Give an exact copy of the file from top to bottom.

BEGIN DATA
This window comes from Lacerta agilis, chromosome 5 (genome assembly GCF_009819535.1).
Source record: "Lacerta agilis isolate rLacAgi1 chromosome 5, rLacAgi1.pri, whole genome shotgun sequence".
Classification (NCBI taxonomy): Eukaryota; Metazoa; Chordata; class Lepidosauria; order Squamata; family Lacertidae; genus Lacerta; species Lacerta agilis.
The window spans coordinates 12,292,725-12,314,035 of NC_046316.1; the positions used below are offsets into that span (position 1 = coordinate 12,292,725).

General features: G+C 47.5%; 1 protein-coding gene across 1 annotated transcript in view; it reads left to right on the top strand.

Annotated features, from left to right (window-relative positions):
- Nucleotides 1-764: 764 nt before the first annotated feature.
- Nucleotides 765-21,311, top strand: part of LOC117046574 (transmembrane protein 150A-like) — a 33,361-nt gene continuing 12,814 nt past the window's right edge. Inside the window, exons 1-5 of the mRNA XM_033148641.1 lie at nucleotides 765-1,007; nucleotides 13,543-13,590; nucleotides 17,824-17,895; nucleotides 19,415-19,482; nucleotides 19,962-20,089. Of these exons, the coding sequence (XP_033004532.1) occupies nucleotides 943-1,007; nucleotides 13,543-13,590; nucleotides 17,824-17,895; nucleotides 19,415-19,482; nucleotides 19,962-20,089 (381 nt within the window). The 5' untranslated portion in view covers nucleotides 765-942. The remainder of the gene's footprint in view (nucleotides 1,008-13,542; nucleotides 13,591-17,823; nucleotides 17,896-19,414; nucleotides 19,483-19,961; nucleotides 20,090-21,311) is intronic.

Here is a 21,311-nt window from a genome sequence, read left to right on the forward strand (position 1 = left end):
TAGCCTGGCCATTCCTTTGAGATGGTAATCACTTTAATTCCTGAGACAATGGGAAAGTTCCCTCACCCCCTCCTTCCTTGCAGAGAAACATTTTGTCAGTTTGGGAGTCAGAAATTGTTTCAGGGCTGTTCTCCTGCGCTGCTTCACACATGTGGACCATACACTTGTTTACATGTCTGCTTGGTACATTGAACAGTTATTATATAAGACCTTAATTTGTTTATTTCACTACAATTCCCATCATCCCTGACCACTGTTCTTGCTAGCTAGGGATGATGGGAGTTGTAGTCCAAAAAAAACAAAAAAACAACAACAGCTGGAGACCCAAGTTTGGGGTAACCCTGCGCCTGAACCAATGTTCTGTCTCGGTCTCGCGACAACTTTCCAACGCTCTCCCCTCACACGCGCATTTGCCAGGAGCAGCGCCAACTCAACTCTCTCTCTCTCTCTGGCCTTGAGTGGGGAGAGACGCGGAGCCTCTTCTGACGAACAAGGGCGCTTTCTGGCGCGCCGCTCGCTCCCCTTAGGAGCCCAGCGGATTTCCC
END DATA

This window comes from Lacerta agilis, chromosome 5 (genome assembly GCF_009819535.1).
Source record: "Lacerta agilis isolate rLacAgi1 chromosome 5, rLacAgi1.pri, whole genome shotgun sequence".
Classification (NCBI taxonomy): Eukaryota; Metazoa; Chordata; class Lepidosauria; order Squamata; family Lacertidae; genus Lacerta; species Lacerta agilis.
The window spans coordinates 12,292,725-12,314,035 of NC_046316.1; the positions used below are offsets into that span (position 1 = coordinate 12,292,725).

General features: G+C 47.5%; 1 protein-coding gene across 1 annotated transcript in view; it reads left to right on the top strand.

Annotated features, from left to right (window-relative positions):
- Nucleotides 1-764: 764 nt before the first annotated feature.
- Nucleotides 765-21,311, top strand: part of LOC117046574 (transmembrane protein 150A-like) — a 33,361-nt gene continuing 12,814 nt past the window's right edge. Inside the window, exons 1-5 of the mRNA XM_033148641.1 lie at nucleotides 765-1,007; nucleotides 13,543-13,590; nucleotides 17,824-17,895; nucleotides 19,415-19,482; nucleotides 19,962-20,089. Of these exons, the coding sequence (XP_033004532.1) occupies nucleotides 943-1,007; nucleotides 13,543-13,590; nucleotides 17,824-17,895; nucleotides 19,415-19,482; nucleotides 19,962-20,089 (381 nt within the window). The 5' untranslated portion in view covers nucleotides 765-942. The remainder of the gene's footprint in view (nucleotides 1,008-13,542; nucleotides 13,591-17,823; nucleotides 17,896-19,414; nucleotides 19,483-19,961; nucleotides 20,090-21,311) is intronic.

Here is a 21,311-nt window from a genome sequence, read left to right on the forward strand (position 1 = left end):
TAGCCTGGCCATTCCTTTGAGATGGTAATCACTTTAATTCCTGAGACAATGGGAAAGTTCCCTCACCCCCTCCTTCCTTGCAGAGAAACATTTTGTCAGTTTGGGAGTCAGAAATTGTTTCAGGGCTGTTCTCCTGCGCTGCTTCACACATGTGGACCATACACTTGTTTACATGTCTGCTTGGTACATTGAACAGTTATTATATAAGACCTTAATTTGTTTATTTCACTACAATTCCCATCATCCCTGACCACTGTTCTTGCTAGCTAGGGATGATGGGAGTTGTAGTCCAAAAAAAACAAAAAAACAACAACAGCTGGAGACCCAAGTTTGGGGTAACCCTGCGCCTGAACCAATGTTCTGTCTCGGTCTCGCGACAACTTTCCAACGCTCTCCCCTCACACGCGCATTTGCCAGGAGCAGCGCCAACTCAACTCTCTCTCTCTCTCTGGCCTTGAGTGGGGAGAGACGCGGAGCCTCTTCTGACGAACAAGGGCGCTTTCTGGCGCGCCGCTCGCTCCCCTTAGGAGCCCAGCGGATTTCCC